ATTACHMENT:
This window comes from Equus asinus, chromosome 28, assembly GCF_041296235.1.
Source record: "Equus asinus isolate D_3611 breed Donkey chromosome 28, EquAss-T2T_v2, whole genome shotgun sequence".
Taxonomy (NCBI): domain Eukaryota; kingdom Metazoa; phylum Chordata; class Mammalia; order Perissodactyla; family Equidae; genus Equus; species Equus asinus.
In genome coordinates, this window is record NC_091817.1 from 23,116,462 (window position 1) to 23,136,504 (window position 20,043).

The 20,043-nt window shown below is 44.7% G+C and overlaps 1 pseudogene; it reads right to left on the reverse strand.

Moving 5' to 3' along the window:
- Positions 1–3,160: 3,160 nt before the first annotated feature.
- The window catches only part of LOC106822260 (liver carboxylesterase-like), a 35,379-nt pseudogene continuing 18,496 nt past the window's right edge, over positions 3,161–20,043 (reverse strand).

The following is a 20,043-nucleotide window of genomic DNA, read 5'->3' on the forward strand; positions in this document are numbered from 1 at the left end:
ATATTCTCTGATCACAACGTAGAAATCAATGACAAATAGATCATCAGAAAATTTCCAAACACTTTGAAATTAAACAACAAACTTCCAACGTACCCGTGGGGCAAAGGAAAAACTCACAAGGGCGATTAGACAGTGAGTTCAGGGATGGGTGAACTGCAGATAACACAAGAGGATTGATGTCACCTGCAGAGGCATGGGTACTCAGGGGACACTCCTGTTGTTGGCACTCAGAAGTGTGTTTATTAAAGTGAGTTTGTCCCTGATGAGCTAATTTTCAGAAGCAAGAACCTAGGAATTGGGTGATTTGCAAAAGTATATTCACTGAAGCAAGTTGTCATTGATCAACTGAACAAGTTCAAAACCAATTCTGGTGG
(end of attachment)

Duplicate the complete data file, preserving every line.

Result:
This window comes from Equus asinus, chromosome 28, assembly GCF_041296235.1.
Source record: "Equus asinus isolate D_3611 breed Donkey chromosome 28, EquAss-T2T_v2, whole genome shotgun sequence".
Taxonomy (NCBI): domain Eukaryota; kingdom Metazoa; phylum Chordata; class Mammalia; order Perissodactyla; family Equidae; genus Equus; species Equus asinus.
In genome coordinates, this window is record NC_091817.1 from 23,116,462 (window position 1) to 23,136,504 (window position 20,043).

The 20,043-nt window shown below is 44.7% G+C and overlaps 1 pseudogene; it reads right to left on the reverse strand.

Moving 5' to 3' along the window:
- Positions 1–3,160: 3,160 nt before the first annotated feature.
- The window catches only part of LOC106822260 (liver carboxylesterase-like), a 35,379-nt pseudogene continuing 18,496 nt past the window's right edge, over positions 3,161–20,043 (reverse strand).

The following is a 20,043-nucleotide window of genomic DNA, read 5'->3' on the forward strand; positions in this document are numbered from 1 at the left end:
ATATTCTCTGATCACAACGTAGAAATCAATGACAAATAGATCATCAGAAAATTTCCAAACACTTTGAAATTAAACAACAAACTTCCAACGTACCCGTGGGGCAAAGGAAAAACTCACAAGGGCGATTAGACAGTGAGTTCAGGGATGGGTGAACTGCAGATAACACAAGAGGATTGATGTCACCTGCAGAGGCATGGGTACTCAGGGGACACTCCTGTTGTTGGCACTCAGAAGTGTGTTTATTAAAGTGAGTTTGTCCCTGATGAGCTAATTTTCAGAAGCAAGAACCTAGGAATTGGGTGATTTGCAAAAGTATATTCACTGAAGCAAGTTGTCATTGATCAACTGAACAAGTTCAAAACCAATTCTGGTGG